Catholic Relief Services applauds the Administration’s plan to allow several thousand Central American young children to apply for refugee status in the United States from their home countries as a first step to address the needs of so many children fleeing violence. The 4,000 refugee visas that would be allocated to people living in Latin America and the Caribbean are necessary but not sufficient.
“Many of the children and vulnerable families in this mass exodus are refugees — according to the internationally-accepted definition of that term — and the United States government has a moral duty and legal obligation to determine those who require refugee status and to provide proper protection while applying,” said Sean Callahan, Chief Operating Officer for Catholic Relief Services. “Considering the number of children at risk it would be more helpful to augment the number of refugee visas available.”
Callahan recently traveled to Central America to meet with government officials, members of marginalized communities and Church partners to discuss real solutions to the realities they face.
“I not only heard of, but witnessed the increasing desperation of families due to inescapable violence for many children, degrading poverty, and family separation,” Callahan said. “In the long run, we must help to provide security and opportunity in their home communities to stem this migration.”
As part of the Congressional Hispanic Caucus’ annual conference, Callahan participated of the panel Unaccompanied Central American Minors: Long Term Solutions where he presented five fixes to help youth:
Revitalize rural agriculture: Rural Central American economies have struggled to compete in the globalized marketplace. Public-private partnerships, investments in technology and training can help small farmers to significantly increase their incomes and stability. CRS’ ACORDAR program in Nicaragua has more than doubled incomes for over 7,000 coffee farmers by helping them to form 107 cooperatives and invest in technology and business know-how.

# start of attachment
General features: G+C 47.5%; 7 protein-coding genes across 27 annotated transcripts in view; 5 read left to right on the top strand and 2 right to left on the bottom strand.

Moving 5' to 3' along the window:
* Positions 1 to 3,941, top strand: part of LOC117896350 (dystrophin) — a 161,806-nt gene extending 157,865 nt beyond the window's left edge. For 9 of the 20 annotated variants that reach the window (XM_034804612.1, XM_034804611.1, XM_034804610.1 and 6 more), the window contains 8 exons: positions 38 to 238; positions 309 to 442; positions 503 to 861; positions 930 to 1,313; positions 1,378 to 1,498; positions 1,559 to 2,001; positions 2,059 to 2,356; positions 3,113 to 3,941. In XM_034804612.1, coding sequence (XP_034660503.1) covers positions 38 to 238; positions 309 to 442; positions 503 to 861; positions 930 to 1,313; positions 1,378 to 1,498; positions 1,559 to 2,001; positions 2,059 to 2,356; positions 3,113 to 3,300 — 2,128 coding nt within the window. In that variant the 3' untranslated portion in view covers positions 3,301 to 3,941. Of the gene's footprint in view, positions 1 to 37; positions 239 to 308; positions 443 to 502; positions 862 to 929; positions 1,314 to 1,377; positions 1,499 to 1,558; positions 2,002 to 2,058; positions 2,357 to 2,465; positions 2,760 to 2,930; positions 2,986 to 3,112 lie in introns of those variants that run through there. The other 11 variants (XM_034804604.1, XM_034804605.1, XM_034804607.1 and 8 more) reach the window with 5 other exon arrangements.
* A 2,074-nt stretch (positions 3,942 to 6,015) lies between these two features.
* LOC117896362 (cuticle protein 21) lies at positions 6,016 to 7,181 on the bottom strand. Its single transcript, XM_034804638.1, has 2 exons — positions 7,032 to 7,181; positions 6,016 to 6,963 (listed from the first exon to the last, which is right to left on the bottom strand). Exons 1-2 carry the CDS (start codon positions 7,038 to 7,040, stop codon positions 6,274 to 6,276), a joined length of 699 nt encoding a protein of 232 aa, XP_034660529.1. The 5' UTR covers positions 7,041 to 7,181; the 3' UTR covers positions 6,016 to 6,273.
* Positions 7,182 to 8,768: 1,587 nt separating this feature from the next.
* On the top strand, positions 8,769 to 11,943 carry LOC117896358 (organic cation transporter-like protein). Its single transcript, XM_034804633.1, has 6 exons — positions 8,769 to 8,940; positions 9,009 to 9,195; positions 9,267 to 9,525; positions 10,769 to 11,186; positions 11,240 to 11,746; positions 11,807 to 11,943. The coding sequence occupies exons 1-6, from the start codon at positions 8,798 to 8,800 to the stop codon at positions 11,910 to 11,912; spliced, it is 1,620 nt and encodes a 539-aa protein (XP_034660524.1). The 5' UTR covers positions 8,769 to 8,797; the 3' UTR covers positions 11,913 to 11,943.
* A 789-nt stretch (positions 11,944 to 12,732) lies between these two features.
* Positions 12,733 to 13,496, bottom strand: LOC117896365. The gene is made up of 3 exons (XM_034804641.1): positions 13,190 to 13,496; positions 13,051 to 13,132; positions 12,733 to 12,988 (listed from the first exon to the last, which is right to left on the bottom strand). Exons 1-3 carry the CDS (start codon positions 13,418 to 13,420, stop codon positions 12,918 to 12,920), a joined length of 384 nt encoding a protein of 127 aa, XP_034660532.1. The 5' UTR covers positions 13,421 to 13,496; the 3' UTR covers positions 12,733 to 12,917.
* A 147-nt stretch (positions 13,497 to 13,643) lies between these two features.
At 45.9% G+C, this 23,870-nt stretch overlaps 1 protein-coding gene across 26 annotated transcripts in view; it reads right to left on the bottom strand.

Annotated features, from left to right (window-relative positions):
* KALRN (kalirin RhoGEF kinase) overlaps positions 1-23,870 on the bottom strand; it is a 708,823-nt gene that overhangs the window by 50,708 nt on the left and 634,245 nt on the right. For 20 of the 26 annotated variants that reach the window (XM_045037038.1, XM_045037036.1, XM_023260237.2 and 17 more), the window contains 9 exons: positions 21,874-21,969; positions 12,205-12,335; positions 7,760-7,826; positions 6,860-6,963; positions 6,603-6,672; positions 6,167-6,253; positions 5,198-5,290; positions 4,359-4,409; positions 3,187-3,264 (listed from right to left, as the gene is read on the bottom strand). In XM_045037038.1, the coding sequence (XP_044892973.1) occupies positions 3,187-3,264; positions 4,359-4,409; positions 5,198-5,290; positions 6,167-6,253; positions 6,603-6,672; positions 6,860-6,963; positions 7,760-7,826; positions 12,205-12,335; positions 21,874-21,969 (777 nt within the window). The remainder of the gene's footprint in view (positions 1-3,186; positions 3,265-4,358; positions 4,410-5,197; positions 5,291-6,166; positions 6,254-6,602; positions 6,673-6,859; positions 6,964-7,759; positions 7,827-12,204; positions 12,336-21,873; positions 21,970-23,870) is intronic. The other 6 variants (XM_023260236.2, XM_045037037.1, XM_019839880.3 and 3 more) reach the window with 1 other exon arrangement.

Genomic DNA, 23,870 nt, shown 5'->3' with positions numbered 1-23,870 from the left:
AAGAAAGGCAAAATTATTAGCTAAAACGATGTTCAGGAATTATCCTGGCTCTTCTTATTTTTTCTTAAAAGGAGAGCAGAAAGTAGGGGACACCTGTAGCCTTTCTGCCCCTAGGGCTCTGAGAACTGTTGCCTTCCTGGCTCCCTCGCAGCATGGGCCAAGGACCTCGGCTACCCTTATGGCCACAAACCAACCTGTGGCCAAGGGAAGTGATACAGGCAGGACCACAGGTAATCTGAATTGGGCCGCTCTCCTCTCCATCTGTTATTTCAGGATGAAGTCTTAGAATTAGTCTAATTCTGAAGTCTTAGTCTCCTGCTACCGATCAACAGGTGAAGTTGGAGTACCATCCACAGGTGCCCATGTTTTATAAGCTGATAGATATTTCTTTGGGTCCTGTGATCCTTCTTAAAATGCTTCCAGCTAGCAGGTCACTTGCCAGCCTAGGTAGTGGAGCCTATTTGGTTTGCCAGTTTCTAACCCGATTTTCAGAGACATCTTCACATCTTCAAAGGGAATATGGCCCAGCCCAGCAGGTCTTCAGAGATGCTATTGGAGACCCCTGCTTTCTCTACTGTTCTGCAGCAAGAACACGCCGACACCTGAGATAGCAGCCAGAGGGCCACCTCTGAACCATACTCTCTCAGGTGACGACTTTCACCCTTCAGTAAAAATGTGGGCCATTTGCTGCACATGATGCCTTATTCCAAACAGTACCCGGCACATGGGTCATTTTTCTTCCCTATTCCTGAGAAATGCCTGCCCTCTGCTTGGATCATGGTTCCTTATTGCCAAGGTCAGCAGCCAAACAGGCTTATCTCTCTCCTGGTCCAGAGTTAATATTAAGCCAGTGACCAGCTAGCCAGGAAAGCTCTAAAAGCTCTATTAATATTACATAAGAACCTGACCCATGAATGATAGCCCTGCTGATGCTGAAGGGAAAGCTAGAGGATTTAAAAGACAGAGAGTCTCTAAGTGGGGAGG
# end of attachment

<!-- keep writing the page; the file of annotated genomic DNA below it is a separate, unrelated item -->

Invest in youth: Nearly half the population in Central America is under 20 years old. Many teenagers never finish 9th grade and are unemployed. They need opportunities like the Youth Builders program that reached 5,000 youth in just four years; 80% of the graduates returned to school, found jobs, or started microenterprises.
Protect children: The child protection systems in Honduras, El Salvador, and Guatemala are weak. Schools must be established as safe zones, and their quality must be increased. Law enforcement personnel should be better paid and better trained. Robust child welfare services, including foster-care, family reunification and family reintegration services must be established.
Strengthen families: Programs to help families communicate effectively, manage conflict without violence, and bond can reduce the incidence of domestic violence and help prevent children from eventually looking to gang life for answers. Community centers, day care, and other family support programs can keep families together and provide opportunity.
Interrupt the violence: It is possible to stop violence by working with youth in gangs, those incarcerated and their families to stop the shooting, and helping those gang involved youth begin to lead healthy and productive lives.
SOURCE Catholic Relief Services